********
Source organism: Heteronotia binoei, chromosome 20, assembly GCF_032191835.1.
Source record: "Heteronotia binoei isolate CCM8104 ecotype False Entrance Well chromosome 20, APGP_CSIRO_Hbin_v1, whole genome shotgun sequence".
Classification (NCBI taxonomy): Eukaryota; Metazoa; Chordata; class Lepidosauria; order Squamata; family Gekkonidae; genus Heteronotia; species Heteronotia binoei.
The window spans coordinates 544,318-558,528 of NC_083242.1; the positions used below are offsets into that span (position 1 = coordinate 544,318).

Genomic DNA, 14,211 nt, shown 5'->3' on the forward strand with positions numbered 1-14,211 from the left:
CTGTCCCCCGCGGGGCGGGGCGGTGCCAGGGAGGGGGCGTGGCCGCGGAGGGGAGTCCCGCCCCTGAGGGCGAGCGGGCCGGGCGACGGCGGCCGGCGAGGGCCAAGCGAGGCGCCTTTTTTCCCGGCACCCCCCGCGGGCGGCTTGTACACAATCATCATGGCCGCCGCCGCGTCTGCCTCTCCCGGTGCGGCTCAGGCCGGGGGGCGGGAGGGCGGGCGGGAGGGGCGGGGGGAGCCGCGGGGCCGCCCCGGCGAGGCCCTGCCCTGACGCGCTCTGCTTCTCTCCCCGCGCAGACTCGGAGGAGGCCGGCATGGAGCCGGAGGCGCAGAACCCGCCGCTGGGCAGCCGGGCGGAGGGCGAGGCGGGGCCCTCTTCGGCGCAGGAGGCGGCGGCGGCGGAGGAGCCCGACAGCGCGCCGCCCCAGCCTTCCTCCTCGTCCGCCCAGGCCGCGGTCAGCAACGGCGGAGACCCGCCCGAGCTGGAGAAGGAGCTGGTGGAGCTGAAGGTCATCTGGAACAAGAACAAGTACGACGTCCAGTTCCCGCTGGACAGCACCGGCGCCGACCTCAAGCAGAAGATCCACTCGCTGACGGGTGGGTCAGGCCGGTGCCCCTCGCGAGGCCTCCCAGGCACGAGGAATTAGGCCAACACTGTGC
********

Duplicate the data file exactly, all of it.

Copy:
Source organism: Heteronotia binoei, chromosome 20, assembly GCF_032191835.1.
Source record: "Heteronotia binoei isolate CCM8104 ecotype False Entrance Well chromosome 20, APGP_CSIRO_Hbin_v1, whole genome shotgun sequence".
Classification (NCBI taxonomy): Eukaryota; Metazoa; Chordata; class Lepidosauria; order Squamata; family Gekkonidae; genus Heteronotia; species Heteronotia binoei.
The window spans coordinates 544,318-558,528 of NC_083242.1; the positions used below are offsets into that span (position 1 = coordinate 544,318).

Genomic DNA, 14,211 nt, shown 5'->3' on the forward strand with positions numbered 1-14,211 from the left:
CTGTCCCCCGCGGGGCGGGGCGGTGCCAGGGAGGGGGCGTGGCCGCGGAGGGGAGTCCCGCCCCTGAGGGCGAGCGGGCCGGGCGACGGCGGCCGGCGAGGGCCAAGCGAGGCGCCTTTTTTCCCGGCACCCCCCGCGGGCGGCTTGTACACAATCATCATGGCCGCCGCCGCGTCTGCCTCTCCCGGTGCGGCTCAGGCCGGGGGGCGGGAGGGCGGGCGGGAGGGGCGGGGGGAGCCGCGGGGCCGCCCCGGCGAGGCCCTGCCCTGACGCGCTCTGCTTCTCTCCCCGCGCAGACTCGGAGGAGGCCGGCATGGAGCCGGAGGCGCAGAACCCGCCGCTGGGCAGCCGGGCGGAGGGCGAGGCGGGGCCCTCTTCGGCGCAGGAGGCGGCGGCGGCGGAGGAGCCCGACAGCGCGCCGCCCCAGCCTTCCTCCTCGTCCGCCCAGGCCGCGGTCAGCAACGGCGGAGACCCGCCCGAGCTGGAGAAGGAGCTGGTGGAGCTGAAGGTCATCTGGAACAAGAACAAGTACGACGTCCAGTTCCCGCTGGACAGCACCGGCGCCGACCTCAAGCAGAAGATCCACTCGCTGACGGGTGGGTCAGGCCGGTGCCCCTCGCGAGGCCTCCCAGGCACGAGGAATTAGGCCAACACTGTGC